We fished the area for another hour without any luck. Boats started cutting across the shoal, so we headed for greener pastures. Reel Prime took us back into a little bay and we began casting again. Within 5 minutes, I saw him do that "thing" he does when a fish hits - he hunkers down, drops the rod, reels like a mad man, and then sets up on a blistering run.

Then Reel Prime did something that reminded me why I like him so much. He handed his hard earned fish over to my son.

Its one thing to give your rod to your own child. It's not hard to give up a fish when you catch a lot of them. But to give up an old drum to another person, that takes something special. To his credit, my son initially refused the rod out of politeness, but we double teamed him and finally convinced him to take it. He took the rod and got a real lesson in how to get whooped by a fish. That fish had him groaning and giggling, panting and begging for mercy. Reel Prime talked him through it, teaching him techniques to get the upper hand again. It was probably a 10 minute fight, but in the end, he got the fish to the gunnel and Reel Prime and I hoisted her in. It measured 43 inches and was one of the fattest fish I've ever seen, drumming so loudly you could hear it a mile away. After a quick picture, we sent him back home to make more drum.

Reel Prime called J.Edwards, Neptune, and Curtis to come join the fun, and we got back to work again, popping our corks. I was now on high alert, paying close attention with every pop for signs of fish. One big sploosh later, I saw that magical thing I was hoping for - my cork disappeared. Imitating Reel prime, I hunched down, dropped the rod, reeled like mad, and set the hook into an angry torpedo.

I've fought a lot of fish, but this was humbling. My line screamed off my reel so quickly that I was into the mono filament backing before I could blink. It was about then that it occurred to me that the mono had been on that reel for a VERY VERY long time. I felt the feeling of cold sweat drip down my back with the dawning knowledge that I was going to lose this fish no matter what, and that it was all my fault. My 4000 Stradic was getting spooled so quickly that there was no way to run this fish down before I was out of line, and there was no way to put more pressure on this fish.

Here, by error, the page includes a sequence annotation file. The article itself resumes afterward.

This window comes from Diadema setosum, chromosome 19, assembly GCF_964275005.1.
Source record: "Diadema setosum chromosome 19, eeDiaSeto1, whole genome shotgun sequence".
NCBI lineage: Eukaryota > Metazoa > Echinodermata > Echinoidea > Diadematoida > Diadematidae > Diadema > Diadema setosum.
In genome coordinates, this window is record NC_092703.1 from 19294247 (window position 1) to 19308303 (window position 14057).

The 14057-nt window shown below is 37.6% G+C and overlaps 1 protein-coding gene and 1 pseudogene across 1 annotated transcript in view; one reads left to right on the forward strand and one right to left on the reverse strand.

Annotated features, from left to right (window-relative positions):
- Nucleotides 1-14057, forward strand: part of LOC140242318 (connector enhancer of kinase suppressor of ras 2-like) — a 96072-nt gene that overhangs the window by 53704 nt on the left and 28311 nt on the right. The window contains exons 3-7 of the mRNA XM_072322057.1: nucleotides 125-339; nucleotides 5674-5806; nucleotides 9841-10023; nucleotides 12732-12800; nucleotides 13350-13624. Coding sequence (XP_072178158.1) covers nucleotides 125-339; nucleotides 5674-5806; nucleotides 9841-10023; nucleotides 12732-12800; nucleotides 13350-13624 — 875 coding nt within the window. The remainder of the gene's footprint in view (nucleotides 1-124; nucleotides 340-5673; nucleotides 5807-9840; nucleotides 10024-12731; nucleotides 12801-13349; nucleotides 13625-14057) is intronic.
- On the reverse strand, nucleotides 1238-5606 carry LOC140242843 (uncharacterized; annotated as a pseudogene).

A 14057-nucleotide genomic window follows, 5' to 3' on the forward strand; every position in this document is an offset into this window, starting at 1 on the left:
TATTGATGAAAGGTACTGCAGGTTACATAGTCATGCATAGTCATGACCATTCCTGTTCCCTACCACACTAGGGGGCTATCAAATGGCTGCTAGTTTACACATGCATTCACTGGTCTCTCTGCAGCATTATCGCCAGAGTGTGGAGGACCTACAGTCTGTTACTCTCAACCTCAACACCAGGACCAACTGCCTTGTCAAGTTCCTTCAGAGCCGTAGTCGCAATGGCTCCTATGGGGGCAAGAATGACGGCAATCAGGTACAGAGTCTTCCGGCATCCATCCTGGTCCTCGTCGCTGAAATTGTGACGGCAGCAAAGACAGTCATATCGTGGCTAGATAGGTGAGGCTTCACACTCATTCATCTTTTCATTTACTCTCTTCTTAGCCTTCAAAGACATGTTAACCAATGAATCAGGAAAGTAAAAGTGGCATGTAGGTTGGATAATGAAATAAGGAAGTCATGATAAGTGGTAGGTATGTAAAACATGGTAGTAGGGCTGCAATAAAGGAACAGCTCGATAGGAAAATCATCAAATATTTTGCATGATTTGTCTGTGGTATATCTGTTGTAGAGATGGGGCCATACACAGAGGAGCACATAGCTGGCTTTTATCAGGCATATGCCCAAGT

Given two bad options, I make it a habit to chose the worst one.

I palmed the spool, trying to put more pressure on the fish and avoid ending up with an empty reel. A little pressure didn't do much to slow the fish down, a little more didn't either. A little more . . . a little more . . . less and less line left . . . . .a little . . . POP.

The line broke, and somewhere about a million yards away was a Bull drum with a really long leash. Not a good day for the fish and I felt terribly about it. Why it hadn't occurred to me to change out that mono I have no idea.

About that time, the other boat showed up. Much like my desire to put my son on the first Bull Drum of his life, everyone's equally critical priority was making sure that Curtis finally got his own first drum. A few minutes after showing up, we heard a "whoop!" and turned around to see their boat swing around with a distant figure up on the bow in a fighting stance. We discovered later that Mr. Pelt was in an epic battle with a big bull, from which he emerged victorious. A few minutes later, their boat swung around again, and this time, Neptune was hooked up, fighting his fish around trolling motors and all kinds of other obstacles.

We all met up at the end of the session exchanging high fives, congratulations, and friendly banter. Before we all headed back to the ramp, J. Edwards reached down to the bottom of their boat and pulled up a cork and a pile of mono filament backed braided line. Somewhere in all of the madness, my lost fish had spit the hook and the guys on the other boat had spotted the cork.

Back at the ramp, we posed for a quick shot and made plans for another get together. I am grateful for this forum and all of you out there who take the time to tell your stories on here and exchange tips through private messages to help others out. For anyone new to the forum, start making those connections now by posting your stories, reaching out behind the scenes to those who are struggling. It will pay you back huge dividends over time!

Oh, btw, here's a quick clip of a portion of the fight. Didn't think you'd want to watch all 10 minutes!
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Inshore Fishing